Apple’s planning an aggressive product launch schedule for the rest of 2022 and 2023. Even so, the Cupertino-based company is apparently hedging its bets on potential recessions brewing globally. Anonymous sources say Apple will slow its hiring and spending growth for some divisions to cope with the potential economic downturn.
An Unusually Cautious Stance
Cupertino has almost routinely beat Wall Street expectations, even during the COVID-19 pandemic. It’s withstood the economic turmoil much better than most of Big Tech, but Apple is apparently concerned the worst may be yet to come.
People with knowledge of Apple’s plans for the next 18 months outlined an unusually cautious stance recently. Speaking to Bloomberg’s Mark Gurman, the anonymous sources say Cupertino plans to slow its hiring and spending growth for certain teams.
Apple Will Slow Hiring and Spending Growth, But Not Corporate-Wide
Each year, Apple allocates a certain amount of money to each major division for research and development, resources and hiring. The sources say select divisions, in 2023, won’t be getting as much as expected.
That means these groups won’t be able to increase their head counts in 2023. In a normal year, each division might increase its staffing by 5% to 10%, but not in 2023. Attrition will further reduce the head counts, as Apple plans not to fill roles of departing employees for some groups.
Which groups these might be remains a mystery. Since we know the company has many new products coming up soon, the only guess I can make for one such division would be the still-beleaguered Project Titan. The Apple Car project has seen several key players depart Cupertino, admittedly with some big names added to the team. Even so, given the speculation and leaks from other groups, the autonomous vehicle seems to be a notable possibility to cut spending growth.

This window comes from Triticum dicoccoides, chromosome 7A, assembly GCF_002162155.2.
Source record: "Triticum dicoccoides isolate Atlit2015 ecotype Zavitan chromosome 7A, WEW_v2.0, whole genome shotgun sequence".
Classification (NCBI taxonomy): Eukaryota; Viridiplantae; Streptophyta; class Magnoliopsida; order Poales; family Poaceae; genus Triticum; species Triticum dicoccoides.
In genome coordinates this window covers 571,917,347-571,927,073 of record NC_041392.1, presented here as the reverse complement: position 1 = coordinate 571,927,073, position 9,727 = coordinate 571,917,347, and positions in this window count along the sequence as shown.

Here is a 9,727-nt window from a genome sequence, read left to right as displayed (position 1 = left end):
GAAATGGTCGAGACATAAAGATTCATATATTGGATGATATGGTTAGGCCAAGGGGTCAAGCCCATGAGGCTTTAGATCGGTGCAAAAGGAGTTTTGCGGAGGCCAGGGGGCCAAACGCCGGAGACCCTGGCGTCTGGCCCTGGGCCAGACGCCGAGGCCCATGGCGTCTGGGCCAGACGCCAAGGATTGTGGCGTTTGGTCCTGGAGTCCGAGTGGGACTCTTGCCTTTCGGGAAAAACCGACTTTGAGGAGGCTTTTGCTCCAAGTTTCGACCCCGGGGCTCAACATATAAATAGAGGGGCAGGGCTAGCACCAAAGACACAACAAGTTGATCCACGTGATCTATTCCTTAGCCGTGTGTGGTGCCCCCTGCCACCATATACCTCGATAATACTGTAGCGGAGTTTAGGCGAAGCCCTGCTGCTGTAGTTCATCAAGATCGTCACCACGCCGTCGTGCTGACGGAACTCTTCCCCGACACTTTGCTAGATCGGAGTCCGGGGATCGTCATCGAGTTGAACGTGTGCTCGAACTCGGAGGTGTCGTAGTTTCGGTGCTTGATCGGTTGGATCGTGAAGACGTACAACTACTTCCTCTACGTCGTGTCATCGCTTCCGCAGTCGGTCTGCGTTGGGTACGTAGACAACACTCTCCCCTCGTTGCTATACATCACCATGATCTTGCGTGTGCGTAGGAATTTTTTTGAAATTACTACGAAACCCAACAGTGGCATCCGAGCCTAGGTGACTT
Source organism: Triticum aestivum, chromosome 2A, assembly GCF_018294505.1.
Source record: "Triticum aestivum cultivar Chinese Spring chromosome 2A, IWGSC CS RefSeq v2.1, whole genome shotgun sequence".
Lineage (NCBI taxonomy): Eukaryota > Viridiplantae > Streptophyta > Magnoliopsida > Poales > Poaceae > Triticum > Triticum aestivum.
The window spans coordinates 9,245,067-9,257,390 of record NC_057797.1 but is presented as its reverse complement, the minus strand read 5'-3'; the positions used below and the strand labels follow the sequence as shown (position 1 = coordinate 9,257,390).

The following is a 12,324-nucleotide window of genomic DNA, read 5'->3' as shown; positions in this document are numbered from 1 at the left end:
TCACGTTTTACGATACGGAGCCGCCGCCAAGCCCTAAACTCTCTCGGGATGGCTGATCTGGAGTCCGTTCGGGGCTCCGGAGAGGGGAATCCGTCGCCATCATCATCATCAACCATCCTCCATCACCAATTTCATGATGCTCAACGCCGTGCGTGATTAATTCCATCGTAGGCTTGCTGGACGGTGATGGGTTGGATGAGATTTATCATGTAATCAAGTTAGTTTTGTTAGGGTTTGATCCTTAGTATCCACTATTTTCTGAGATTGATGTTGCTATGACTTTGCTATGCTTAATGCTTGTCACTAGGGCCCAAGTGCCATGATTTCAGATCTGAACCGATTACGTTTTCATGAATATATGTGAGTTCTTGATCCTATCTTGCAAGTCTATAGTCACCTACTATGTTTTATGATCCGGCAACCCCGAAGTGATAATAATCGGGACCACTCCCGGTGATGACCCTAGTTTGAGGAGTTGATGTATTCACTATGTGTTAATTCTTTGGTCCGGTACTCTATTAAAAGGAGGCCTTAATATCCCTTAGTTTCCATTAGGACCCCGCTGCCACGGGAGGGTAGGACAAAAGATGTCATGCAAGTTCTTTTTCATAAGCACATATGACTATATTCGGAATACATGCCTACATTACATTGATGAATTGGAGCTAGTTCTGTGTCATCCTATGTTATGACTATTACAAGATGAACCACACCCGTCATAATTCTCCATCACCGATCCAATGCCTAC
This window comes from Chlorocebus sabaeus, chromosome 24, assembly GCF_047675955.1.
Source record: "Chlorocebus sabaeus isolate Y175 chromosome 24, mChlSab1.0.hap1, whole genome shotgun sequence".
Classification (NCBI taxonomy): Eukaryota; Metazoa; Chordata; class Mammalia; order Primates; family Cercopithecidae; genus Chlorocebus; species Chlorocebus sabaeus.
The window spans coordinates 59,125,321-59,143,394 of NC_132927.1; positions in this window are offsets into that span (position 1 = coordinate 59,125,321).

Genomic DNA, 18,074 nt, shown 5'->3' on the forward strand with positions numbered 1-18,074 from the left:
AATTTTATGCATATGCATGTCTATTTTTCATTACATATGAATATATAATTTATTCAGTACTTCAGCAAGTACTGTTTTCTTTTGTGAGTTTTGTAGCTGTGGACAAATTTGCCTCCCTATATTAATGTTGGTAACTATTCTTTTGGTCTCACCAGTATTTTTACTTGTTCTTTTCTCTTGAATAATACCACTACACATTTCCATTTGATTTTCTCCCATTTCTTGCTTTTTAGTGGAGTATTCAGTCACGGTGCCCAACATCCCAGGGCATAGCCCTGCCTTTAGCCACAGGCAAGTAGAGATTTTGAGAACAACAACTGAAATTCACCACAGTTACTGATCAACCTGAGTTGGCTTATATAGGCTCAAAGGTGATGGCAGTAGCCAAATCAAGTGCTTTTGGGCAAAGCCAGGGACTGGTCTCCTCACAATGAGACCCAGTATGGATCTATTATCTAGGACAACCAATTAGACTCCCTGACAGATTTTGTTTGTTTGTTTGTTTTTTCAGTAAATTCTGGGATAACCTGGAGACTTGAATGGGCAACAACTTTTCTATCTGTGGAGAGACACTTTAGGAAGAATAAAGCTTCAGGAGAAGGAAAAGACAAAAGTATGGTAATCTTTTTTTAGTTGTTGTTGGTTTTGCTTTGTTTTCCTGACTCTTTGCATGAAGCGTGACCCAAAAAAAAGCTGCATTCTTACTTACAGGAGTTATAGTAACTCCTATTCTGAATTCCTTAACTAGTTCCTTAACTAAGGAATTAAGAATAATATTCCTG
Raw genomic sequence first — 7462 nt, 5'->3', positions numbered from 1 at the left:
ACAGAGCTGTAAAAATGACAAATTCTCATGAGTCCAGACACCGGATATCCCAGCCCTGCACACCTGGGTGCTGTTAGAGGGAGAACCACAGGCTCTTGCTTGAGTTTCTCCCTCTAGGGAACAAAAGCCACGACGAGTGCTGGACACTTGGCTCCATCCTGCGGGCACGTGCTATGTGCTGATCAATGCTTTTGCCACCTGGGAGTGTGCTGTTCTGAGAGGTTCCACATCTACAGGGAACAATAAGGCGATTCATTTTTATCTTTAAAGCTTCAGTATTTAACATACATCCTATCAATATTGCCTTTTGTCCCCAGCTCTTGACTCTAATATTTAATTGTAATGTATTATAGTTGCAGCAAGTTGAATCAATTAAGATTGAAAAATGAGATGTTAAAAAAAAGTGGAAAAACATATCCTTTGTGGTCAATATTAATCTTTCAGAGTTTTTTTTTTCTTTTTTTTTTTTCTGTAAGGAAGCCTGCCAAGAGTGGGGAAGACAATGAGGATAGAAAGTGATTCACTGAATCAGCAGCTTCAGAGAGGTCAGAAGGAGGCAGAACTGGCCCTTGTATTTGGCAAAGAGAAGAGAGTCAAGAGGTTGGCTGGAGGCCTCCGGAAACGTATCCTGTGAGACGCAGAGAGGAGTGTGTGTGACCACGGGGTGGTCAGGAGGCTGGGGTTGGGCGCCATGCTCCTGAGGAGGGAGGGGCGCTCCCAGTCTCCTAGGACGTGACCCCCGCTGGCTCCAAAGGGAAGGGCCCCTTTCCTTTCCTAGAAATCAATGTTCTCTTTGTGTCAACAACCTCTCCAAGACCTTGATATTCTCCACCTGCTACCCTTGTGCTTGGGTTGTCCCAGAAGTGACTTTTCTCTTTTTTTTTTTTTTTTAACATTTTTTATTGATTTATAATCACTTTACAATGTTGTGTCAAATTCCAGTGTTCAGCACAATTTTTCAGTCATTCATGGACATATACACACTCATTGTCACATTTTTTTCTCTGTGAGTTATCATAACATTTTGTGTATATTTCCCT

Cupertino’s next earnings call is July 28, when analysts expect the tech giant to report third-quarter revenue of roughly $83 billion. This is slightly above last year’s numbers for the same quarter.
However, during its last earnings call, Apple CEO Tim Cook acknowledged inflation was beginning to impact gross margin and operating expenses for the company. A continued negative impact from COVID-19 and rising freight costs are also concerns, Apple said.
It Isn’t All Bad News for Apple
In spite of the projected budget restrictions across some divisions, the news isn’t all bad. Cupertino is still preparing a flood of new products, including a new mixed-reality headset. That announcement, when it comes, will signify Apple’s first new major product category since 2015.
The tech giant is also increasing pay for many of its employees, both corporate and retail. We expect to see four new iPhone models, three Apple Watch variations, new Mac desktops and laptops, as well as new Apple TV hardware this year.
In 2023, on top of the aforementioned mixed-reality glasses, we expect to see a new HomePod speaker, a larger iPad, and several more new Macs.